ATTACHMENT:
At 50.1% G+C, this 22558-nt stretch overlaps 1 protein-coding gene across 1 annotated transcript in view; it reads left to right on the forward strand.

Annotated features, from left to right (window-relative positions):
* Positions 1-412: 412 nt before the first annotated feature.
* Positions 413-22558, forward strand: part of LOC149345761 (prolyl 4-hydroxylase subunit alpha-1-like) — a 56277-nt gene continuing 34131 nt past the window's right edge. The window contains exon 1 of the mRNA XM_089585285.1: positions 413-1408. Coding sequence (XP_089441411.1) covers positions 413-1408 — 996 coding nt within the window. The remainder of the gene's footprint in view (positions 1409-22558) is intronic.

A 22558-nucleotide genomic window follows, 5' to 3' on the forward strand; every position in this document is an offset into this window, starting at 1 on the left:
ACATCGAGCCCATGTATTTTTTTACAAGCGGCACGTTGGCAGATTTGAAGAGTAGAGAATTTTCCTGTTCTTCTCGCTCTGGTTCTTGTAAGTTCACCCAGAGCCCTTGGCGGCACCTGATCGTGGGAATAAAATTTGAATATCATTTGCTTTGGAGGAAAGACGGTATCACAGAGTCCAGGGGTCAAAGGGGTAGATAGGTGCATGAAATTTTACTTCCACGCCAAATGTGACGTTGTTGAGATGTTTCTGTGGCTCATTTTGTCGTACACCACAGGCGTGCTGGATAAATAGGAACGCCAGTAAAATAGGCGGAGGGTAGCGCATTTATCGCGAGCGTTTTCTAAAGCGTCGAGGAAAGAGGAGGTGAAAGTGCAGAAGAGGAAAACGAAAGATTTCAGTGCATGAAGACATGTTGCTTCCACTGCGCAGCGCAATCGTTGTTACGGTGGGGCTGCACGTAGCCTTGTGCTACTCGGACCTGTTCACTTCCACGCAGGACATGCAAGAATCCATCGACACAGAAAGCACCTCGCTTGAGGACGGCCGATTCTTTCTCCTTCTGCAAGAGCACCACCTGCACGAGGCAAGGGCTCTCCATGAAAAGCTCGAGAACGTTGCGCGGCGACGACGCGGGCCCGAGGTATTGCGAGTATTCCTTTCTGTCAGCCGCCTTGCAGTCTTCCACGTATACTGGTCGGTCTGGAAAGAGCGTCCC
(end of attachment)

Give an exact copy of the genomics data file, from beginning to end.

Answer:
At 50.1% G+C, this 22558-nt stretch overlaps 1 protein-coding gene across 1 annotated transcript in view; it reads left to right on the forward strand.

Annotated features, from left to right (window-relative positions):
* Positions 1-412: 412 nt before the first annotated feature.
* Positions 413-22558, forward strand: part of LOC149345761 (prolyl 4-hydroxylase subunit alpha-1-like) — a 56277-nt gene continuing 34131 nt past the window's right edge. The window contains exon 1 of the mRNA XM_089585285.1: positions 413-1408. Coding sequence (XP_089441411.1) covers positions 413-1408 — 996 coding nt within the window. The remainder of the gene's footprint in view (positions 1409-22558) is intronic.

A 22558-nucleotide genomic window follows, 5' to 3' on the forward strand; every position in this document is an offset into this window, starting at 1 on the left:
ACATCGAGCCCATGTATTTTTTTACAAGCGGCACGTTGGCAGATTTGAAGAGTAGAGAATTTTCCTGTTCTTCTCGCTCTGGTTCTTGTAAGTTCACCCAGAGCCCTTGGCGGCACCTGATCGTGGGAATAAAATTTGAATATCATTTGCTTTGGAGGAAAGACGGTATCACAGAGTCCAGGGGTCAAAGGGGTAGATAGGTGCATGAAATTTTACTTCCACGCCAAATGTGACGTTGTTGAGATGTTTCTGTGGCTCATTTTGTCGTACACCACAGGCGTGCTGGATAAATAGGAACGCCAGTAAAATAGGCGGAGGGTAGCGCATTTATCGCGAGCGTTTTCTAAAGCGTCGAGGAAAGAGGAGGTGAAAGTGCAGAAGAGGAAAACGAAAGATTTCAGTGCATGAAGACATGTTGCTTCCACTGCGCAGCGCAATCGTTGTTACGGTGGGGCTGCACGTAGCCTTGTGCTACTCGGACCTGTTCACTTCCACGCAGGACATGCAAGAATCCATCGACACAGAAAGCACCTCGCTTGAGGACGGCCGATTCTTTCTCCTTCTGCAAGAGCACCACCTGCACGAGGCAAGGGCTCTCCATGAAAAGCTCGAGAACGTTGCGCGGCGACGACGCGGGCCCGAGGTATTGCGAGTATTCCTTTCTGTCAGCCGCCTTGCAGTCTTCCACGTATACTGGTCGGTCTGGAAAGAGCGTCCC